Former NBA player Darius Miles opened up about about his battle with severe depression, post traumatic stress and paranoia in a candid essay he penned for The Players’ Tribune that was published on Wednesday.
Miles, the No. 3 pick in the 2000 NBA draft out of high school (before the one-and-done era), gained instant fame during his first two seasons in the league with the Los Angeles Clippers.
The now 37-year-old started his essay by writing about the life shock he experienced as an 18-year-old overnight celebrity who was suddenly making millions of dollars after growing up in a violent East St. Louis neighborhood. Miles talked about being held up at gunpoint as a teenager and then not long after signing with Jordan brand, riding in private jets and making cameos in Hollywood movies.
Forced to retire in his late 20s with a career-ending knee injury, Miles said basketball had helped him escape and medicate from the trauma he endured in the streets growing up. He said that after his mother, Ethel, passed away from a rigorous battle with cancer in 2013, he grew deeply depressed and “pretty much went insane.”
“When she died, I ain’t gonna lie, it broke me,” he wrote. “I didn’t leave her house for an entire year. I never made it past the front yard, for real. I just didn’t have the will to do anything.
“I was stuck in my momma’s house in East St. Louis for like three years. I worked my whole life to get out of there, and I was back. Just … trapped. Carrying my gun with me everywhere. Couldn’t sleep. Couldn’t escape my own head. Couldn’t find any peace. …I was paranoid. I had my concealed carry permit, so I had a gun on me at all times.”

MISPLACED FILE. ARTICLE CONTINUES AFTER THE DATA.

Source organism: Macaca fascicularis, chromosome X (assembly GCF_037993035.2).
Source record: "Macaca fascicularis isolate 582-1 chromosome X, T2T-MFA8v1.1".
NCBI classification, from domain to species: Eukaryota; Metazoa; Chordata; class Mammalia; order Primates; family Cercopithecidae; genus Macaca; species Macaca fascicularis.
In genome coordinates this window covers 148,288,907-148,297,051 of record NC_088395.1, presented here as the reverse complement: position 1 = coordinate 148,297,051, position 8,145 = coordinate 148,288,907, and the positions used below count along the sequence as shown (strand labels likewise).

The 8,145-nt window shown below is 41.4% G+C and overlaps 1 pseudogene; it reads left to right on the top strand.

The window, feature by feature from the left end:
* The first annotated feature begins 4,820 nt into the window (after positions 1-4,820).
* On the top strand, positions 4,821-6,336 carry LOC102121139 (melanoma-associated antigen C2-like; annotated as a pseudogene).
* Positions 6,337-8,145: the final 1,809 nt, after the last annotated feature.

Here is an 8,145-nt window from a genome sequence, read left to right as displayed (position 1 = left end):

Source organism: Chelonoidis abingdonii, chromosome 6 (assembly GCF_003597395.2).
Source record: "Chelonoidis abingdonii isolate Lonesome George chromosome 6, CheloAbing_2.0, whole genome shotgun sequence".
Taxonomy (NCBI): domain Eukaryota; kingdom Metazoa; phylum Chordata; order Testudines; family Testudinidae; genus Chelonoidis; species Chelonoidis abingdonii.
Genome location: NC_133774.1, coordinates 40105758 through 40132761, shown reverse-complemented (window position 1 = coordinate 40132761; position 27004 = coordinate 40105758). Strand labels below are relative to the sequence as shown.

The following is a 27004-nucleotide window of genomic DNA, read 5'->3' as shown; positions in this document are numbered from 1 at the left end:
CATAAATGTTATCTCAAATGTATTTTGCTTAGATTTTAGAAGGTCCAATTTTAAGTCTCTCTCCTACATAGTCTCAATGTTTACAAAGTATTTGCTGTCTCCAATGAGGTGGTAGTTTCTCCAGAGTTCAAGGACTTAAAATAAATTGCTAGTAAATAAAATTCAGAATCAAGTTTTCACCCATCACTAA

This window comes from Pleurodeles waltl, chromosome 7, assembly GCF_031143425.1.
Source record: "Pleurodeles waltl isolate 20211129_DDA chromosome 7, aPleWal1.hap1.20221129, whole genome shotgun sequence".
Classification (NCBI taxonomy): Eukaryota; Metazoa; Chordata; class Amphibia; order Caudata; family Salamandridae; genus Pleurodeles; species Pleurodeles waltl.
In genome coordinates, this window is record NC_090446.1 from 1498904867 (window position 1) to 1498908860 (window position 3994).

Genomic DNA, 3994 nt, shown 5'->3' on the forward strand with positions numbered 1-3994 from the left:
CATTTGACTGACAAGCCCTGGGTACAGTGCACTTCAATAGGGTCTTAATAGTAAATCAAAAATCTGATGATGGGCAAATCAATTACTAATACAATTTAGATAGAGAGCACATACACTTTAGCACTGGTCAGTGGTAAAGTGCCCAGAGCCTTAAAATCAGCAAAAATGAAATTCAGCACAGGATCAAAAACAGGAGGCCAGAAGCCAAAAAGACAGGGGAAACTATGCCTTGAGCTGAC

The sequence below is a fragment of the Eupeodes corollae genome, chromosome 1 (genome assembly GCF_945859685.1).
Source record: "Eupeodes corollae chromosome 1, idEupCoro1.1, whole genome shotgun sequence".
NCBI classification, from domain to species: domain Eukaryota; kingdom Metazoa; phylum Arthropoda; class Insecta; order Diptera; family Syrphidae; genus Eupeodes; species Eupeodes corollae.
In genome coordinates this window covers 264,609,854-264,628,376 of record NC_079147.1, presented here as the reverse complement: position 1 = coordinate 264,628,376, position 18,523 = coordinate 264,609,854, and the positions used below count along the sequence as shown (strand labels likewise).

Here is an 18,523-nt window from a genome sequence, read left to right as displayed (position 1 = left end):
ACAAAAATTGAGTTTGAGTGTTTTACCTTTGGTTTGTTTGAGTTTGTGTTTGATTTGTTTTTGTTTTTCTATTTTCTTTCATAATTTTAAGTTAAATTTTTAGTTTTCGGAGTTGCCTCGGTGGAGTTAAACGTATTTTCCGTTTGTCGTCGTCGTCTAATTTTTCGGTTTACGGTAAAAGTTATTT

Miles added that because he had lost so much of the money he earned throughout his NBA career on business deals gone bad or shoeing out money to different people in his circle — he filed for bankruptcy in 2016 — he found himself in a dark place where he contemplated turning to violence to exact revenge.
“The worst part was that I had people who owed me a lot of money, and I just got to a point where I was seeing red, for real,” he wrote. “I felt like I was gonna hurt somebody, or I was gonna wind up in jail.”
Miles said the help of his former teammate, Quentin Richardson, propelled him to get out of a deep depression and back on his feet. The two former players, who made a head-knocking gesture popular in their two seasons together during a youth-laden Clippers era, are now neighbors. Richardson helped edit Miles’ essay for The Players’ Tribune, which ultimately aimed to destigmatize mental illness.
“I know dudes like me aren’t supposed to talk about depression, but I’ll talk about it,” Miles wrote. “If a real mother (expletive) like me can struggle with it, then anybody can struggle with it.”
By Scott Gleeson
Photo credit: © E.J. FLYNN, Associated Press